By Kevin Begos
What does it take to create a strong patient-doctor partnership?
By Kevin Begos
In retrospect, Schiavone sees some of the possible tension points. “She was young—younger than me—seeing a lot of patients in a high-volume practice. I’m probably a little-bit-difficult patient. But it’s only because I ask a lot of questions, and I do a lot of digging on my own. And that’s very demanding on my physician, and I know that.”
When Schiavone started looking for a new oncologist to monitor her follow-up care, she set some ground rules—for everyone’s benefit. “I said, ‘This is an interview, because this is going to be a 50/50 relationship. This is going to be us working together.’ ” She brought oncologist Yuval Naot all her medical records in chronological order, talked with him for a long time and finished by saying: “You decide if you want me or not as a patient. You have 24 hours.” She says he responded “in his deep, sultry voice: ‘Let’s have a relationship.’ And I just melted.”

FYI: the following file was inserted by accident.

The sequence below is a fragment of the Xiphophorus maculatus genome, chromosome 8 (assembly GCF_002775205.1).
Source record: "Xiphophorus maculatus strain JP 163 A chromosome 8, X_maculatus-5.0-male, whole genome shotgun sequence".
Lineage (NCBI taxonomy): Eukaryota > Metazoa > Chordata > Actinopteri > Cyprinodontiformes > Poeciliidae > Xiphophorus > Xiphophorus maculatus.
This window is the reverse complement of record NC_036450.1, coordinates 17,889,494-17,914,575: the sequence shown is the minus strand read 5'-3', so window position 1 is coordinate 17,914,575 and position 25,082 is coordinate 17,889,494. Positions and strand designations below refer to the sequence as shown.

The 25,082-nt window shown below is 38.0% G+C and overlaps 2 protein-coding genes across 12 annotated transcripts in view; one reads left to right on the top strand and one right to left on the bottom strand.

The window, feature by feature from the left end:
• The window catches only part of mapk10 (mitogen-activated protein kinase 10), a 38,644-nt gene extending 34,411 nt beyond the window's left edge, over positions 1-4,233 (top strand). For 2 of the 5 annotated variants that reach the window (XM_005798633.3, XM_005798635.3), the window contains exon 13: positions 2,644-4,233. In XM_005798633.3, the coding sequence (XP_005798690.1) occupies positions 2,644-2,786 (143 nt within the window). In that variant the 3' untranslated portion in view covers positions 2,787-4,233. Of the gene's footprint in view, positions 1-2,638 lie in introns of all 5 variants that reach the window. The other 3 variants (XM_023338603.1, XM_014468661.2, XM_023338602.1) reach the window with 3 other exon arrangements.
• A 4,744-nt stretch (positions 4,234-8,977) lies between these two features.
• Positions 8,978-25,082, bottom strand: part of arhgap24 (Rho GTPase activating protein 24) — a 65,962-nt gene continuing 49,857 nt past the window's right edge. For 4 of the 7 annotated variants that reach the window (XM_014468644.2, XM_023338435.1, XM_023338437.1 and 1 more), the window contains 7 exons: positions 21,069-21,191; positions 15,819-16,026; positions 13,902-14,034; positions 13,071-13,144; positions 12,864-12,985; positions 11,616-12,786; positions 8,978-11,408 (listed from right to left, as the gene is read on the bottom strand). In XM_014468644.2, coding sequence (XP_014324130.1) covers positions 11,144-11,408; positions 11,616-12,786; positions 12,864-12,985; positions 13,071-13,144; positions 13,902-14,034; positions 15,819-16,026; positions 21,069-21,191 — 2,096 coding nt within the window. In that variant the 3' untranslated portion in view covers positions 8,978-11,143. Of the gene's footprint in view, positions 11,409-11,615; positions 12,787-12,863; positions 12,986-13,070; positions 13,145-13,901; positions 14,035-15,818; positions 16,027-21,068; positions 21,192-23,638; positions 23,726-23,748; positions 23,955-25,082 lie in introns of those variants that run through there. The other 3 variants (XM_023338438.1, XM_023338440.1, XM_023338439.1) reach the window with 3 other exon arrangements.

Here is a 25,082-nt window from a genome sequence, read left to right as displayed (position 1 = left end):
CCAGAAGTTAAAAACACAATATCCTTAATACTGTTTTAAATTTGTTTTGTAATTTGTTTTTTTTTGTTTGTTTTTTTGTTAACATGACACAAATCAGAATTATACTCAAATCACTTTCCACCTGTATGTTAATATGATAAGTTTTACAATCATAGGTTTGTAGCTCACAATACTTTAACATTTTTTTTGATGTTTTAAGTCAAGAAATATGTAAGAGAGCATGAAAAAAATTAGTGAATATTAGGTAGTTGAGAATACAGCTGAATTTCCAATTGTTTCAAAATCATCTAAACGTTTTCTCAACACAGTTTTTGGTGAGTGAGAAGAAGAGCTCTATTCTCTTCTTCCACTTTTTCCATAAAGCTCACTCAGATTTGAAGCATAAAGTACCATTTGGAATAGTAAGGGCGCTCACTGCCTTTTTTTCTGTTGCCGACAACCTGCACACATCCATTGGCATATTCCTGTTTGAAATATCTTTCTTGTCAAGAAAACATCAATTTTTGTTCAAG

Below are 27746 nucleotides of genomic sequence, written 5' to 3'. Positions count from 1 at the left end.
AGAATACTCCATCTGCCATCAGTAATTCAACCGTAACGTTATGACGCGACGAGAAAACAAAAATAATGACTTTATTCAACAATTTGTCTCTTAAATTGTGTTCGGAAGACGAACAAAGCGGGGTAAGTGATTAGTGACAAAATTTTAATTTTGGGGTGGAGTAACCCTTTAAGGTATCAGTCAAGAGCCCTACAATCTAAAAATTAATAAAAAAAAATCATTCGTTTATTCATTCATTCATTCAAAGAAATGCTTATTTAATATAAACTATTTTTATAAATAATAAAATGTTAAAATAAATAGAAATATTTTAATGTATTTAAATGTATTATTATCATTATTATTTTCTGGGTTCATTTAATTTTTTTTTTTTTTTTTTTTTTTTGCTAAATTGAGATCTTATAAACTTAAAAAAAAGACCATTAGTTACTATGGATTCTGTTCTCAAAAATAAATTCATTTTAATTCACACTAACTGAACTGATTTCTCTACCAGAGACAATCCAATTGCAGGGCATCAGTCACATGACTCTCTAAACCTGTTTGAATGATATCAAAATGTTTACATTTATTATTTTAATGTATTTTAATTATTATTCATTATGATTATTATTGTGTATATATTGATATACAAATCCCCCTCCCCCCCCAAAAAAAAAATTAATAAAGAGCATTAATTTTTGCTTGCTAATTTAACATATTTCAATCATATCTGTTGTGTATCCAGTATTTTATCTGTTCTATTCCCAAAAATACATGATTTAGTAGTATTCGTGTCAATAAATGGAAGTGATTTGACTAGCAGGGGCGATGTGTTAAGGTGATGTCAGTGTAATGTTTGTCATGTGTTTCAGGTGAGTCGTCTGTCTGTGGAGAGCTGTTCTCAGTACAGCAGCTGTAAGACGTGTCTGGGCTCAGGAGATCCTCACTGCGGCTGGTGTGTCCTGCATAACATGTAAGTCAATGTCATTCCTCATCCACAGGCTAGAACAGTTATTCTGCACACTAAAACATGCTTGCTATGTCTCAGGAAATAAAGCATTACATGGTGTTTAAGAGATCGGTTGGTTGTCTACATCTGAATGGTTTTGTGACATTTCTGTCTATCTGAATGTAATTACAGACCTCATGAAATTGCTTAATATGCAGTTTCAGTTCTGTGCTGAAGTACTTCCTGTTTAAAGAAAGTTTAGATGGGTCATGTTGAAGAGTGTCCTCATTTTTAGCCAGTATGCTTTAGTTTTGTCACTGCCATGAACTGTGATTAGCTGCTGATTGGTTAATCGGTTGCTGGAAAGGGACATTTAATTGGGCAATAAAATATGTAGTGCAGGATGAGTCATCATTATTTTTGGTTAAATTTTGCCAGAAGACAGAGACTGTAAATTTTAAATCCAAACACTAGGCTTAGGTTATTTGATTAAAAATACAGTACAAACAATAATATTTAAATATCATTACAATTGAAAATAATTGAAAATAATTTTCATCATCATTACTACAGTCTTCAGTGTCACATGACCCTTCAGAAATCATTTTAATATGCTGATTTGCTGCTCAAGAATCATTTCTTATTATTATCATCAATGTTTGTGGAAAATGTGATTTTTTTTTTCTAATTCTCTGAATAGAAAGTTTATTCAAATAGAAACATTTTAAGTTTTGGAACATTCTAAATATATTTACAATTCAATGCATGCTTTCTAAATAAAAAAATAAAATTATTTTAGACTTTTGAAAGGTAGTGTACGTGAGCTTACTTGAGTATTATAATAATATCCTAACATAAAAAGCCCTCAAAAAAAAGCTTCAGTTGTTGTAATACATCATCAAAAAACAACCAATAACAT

Now, “I can ask him anything in the world and he will answer me,” she says. “I actually enjoy going to my appointments with him, and I don’t feel like a sick and dying cancer patient. It’s an exchange.” That exchange includes occasional blunt criticism of some personal research Schiavone brings to her appointments. “He’ll say, ‘This is a bunch of bunk, where’d you get this from?’” she says.
Naot, who practices in Jacksonville, Fla., says doctors face a lot of time pressure—but that’s no excuse for not talking to and listening to patients. “I think you just need to take the time,” he says. “If it’s a new patient, there’s no way around it. You need the full interaction, no matter how long it takes. Just take the time. There’s no shortcut.”
Other issues are more complicated. “For example, for a lot of breast patients, they come to me after surgery, and the cancer is out of their body. Yet they need to go through chemo or radiation,” he says. “It’s a difficult concept to comprehend. I think you have to sit down and really explain [it] to patients, and simplify it. I always try to give patients all the information and explain the rationale behind treatment.”